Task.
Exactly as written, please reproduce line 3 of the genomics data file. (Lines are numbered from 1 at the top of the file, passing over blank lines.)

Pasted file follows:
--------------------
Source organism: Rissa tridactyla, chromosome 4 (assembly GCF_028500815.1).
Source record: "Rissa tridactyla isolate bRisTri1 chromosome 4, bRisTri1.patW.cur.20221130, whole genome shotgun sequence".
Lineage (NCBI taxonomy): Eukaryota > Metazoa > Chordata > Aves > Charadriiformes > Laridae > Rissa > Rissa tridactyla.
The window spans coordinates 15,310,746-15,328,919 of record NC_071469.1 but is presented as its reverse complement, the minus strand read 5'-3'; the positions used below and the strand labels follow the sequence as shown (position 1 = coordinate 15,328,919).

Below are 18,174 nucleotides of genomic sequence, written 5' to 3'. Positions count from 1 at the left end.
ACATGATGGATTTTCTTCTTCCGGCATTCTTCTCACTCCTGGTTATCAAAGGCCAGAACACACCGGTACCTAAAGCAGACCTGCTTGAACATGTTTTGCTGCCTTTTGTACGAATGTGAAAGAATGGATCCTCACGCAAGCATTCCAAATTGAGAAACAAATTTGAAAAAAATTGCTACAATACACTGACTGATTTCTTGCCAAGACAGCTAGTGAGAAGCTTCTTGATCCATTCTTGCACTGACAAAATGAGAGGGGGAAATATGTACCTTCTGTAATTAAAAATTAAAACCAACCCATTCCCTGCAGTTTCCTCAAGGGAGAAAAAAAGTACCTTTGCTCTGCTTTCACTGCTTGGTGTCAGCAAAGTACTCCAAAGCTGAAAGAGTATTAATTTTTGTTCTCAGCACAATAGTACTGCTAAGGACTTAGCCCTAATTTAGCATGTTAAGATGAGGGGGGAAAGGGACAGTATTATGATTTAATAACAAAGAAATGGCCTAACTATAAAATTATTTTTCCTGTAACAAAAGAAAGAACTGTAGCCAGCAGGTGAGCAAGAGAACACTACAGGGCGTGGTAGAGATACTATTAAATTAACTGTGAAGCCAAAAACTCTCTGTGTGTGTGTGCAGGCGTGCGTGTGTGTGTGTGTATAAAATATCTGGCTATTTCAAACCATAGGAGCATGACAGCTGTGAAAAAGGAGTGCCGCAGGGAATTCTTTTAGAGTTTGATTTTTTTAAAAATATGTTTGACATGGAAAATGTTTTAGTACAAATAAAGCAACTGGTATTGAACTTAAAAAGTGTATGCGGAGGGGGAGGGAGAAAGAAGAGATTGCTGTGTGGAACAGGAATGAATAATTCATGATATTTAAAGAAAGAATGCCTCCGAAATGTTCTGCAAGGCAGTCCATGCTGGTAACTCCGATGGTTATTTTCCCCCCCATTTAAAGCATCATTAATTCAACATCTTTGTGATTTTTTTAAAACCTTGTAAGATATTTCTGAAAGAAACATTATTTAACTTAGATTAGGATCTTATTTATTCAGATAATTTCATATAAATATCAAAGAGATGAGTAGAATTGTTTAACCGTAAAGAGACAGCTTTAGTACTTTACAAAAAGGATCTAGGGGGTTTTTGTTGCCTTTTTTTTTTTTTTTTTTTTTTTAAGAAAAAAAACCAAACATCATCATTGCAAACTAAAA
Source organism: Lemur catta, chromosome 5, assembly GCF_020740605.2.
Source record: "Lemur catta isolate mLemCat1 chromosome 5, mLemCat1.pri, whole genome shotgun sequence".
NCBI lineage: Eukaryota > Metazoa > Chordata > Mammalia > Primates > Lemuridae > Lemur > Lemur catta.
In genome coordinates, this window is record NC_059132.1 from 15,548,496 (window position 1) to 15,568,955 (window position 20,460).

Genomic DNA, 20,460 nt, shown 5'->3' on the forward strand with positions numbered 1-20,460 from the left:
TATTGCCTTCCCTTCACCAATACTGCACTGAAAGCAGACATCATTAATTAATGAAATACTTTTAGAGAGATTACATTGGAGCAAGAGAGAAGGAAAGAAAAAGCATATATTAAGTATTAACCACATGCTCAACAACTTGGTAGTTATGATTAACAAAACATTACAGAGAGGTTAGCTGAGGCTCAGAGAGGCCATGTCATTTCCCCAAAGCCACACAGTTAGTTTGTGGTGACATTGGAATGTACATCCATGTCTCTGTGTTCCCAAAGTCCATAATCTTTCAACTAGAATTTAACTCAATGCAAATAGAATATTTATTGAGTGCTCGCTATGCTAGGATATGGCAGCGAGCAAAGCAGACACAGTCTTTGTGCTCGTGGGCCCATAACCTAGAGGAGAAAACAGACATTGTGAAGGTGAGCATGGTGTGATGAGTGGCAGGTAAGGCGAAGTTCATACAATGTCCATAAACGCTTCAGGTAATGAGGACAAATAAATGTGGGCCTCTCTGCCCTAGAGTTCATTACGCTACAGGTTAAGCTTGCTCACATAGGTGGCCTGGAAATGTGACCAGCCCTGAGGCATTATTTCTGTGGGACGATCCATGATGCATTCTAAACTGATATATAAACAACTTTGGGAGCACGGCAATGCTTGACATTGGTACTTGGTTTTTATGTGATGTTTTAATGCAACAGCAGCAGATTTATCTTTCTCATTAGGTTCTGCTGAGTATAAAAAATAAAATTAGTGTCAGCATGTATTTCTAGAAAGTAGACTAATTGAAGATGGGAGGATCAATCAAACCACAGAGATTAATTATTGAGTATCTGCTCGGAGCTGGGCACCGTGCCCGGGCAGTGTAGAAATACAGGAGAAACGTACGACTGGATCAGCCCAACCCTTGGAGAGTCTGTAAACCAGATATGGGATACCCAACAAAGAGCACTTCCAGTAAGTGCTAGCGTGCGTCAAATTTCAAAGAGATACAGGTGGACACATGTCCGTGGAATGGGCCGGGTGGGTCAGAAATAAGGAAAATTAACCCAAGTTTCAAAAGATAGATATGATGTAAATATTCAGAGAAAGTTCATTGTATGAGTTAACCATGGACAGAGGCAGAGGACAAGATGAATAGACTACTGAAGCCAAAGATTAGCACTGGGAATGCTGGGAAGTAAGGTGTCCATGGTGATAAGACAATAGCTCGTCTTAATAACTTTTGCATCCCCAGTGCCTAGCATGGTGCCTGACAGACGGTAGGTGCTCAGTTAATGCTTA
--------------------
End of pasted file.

Lineage (NCBI taxonomy): Eukaryota > Metazoa > Chordata > Aves > Charadriiformes > Laridae > Rissa > Rissa tridactyla.